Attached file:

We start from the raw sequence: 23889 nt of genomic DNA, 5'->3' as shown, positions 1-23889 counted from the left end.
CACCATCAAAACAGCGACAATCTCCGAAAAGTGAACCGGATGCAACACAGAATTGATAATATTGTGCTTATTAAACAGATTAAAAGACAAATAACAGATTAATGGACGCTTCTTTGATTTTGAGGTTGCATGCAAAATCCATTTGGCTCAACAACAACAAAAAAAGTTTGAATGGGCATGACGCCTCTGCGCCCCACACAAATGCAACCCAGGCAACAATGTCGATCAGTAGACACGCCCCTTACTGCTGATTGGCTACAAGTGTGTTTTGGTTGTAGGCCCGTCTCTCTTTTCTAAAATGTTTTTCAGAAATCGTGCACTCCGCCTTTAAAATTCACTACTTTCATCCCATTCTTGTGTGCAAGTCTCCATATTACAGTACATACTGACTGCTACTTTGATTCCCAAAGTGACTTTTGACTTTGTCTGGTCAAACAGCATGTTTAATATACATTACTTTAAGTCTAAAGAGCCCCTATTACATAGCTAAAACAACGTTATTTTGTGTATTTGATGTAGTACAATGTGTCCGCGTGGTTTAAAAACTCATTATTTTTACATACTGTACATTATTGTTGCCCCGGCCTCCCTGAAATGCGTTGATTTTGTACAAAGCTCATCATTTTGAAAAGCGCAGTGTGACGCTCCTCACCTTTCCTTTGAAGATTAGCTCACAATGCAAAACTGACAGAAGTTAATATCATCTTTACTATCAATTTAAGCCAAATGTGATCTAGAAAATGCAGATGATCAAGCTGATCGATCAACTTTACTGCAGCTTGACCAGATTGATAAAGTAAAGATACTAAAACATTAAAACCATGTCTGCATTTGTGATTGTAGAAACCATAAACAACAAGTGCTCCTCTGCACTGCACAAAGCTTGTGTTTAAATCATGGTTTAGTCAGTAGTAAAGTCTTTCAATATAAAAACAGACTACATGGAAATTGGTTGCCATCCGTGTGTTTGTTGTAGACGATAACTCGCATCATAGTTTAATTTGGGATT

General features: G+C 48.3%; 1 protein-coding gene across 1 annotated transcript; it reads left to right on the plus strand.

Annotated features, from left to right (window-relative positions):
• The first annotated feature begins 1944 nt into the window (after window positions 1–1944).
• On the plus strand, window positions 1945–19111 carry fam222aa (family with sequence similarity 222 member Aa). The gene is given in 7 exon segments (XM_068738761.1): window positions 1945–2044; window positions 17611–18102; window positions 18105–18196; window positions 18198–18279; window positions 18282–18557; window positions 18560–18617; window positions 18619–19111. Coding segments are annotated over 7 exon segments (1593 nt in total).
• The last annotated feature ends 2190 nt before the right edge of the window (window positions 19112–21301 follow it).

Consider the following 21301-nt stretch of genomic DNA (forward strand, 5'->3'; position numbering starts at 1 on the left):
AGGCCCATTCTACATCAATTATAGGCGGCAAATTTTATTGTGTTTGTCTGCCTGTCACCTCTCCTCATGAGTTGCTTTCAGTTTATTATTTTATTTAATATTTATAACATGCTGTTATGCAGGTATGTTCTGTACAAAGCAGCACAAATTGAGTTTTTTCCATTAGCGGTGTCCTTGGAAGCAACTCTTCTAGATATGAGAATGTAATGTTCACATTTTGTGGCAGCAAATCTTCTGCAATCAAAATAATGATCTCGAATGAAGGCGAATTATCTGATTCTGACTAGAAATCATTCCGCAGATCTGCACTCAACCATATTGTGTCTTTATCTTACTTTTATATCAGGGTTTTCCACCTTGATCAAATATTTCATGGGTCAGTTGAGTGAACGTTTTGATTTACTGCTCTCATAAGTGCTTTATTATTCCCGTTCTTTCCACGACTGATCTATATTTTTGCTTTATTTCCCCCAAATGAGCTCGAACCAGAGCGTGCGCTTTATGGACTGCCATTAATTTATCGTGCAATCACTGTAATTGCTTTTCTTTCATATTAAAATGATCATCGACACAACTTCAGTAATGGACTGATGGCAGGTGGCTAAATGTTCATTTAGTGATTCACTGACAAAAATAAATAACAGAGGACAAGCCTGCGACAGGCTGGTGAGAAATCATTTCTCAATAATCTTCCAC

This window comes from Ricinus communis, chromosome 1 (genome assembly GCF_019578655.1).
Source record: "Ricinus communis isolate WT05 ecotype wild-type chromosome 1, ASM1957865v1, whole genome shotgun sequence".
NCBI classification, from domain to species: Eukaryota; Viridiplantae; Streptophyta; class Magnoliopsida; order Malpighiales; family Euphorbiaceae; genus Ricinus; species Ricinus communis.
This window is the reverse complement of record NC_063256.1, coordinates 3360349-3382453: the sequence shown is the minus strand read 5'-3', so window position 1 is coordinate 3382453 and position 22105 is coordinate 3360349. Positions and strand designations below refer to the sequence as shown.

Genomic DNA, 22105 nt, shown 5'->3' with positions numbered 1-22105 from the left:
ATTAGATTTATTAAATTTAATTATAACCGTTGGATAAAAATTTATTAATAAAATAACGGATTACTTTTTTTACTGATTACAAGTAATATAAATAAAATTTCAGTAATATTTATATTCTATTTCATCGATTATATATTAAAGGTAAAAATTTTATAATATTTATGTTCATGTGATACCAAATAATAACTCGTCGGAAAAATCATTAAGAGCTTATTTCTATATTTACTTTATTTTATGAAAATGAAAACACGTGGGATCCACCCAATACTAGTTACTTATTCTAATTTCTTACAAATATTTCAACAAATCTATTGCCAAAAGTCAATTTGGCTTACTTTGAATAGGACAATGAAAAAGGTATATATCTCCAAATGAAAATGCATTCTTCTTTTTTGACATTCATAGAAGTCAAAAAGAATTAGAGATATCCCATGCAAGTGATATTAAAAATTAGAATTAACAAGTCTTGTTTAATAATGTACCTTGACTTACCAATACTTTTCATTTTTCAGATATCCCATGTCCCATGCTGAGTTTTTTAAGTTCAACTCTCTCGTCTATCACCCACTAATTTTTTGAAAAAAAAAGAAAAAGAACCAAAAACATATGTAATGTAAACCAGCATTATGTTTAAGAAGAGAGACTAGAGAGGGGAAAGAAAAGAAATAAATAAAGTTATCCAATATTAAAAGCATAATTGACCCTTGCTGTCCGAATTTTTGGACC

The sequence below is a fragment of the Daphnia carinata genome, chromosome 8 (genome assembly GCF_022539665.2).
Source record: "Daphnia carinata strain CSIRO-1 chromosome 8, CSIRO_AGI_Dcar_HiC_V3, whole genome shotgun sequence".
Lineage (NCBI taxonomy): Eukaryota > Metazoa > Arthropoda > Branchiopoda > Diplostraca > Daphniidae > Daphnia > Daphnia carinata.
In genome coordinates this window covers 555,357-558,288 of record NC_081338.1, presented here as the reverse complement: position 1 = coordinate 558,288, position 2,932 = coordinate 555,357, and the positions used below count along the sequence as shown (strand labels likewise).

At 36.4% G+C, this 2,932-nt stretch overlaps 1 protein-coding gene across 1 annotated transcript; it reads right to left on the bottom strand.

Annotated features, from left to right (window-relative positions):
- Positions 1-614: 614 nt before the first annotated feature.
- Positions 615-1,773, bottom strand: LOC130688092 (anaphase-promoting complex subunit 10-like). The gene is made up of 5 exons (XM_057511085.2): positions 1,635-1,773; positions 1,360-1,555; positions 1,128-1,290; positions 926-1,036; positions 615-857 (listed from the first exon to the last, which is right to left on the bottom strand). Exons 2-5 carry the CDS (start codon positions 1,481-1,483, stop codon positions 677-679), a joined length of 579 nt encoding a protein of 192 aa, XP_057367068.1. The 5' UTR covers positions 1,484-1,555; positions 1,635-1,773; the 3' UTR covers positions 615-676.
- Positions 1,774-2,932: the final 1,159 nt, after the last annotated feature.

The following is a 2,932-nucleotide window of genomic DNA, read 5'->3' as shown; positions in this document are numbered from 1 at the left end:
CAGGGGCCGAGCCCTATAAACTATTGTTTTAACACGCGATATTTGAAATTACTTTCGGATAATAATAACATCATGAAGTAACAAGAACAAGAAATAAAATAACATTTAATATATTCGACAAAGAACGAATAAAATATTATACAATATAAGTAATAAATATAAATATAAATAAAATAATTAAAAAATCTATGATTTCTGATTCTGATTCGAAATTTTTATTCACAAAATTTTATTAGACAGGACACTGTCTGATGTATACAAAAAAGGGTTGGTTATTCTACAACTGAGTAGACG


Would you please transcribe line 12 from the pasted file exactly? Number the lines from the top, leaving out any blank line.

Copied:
NCBI classification, from domain to species: Eukaryota; Viridiplantae; Streptophyta; class Magnoliopsida; order Malpighiales; family Euphorbiaceae; genus Ricinus; species Ricinus communis.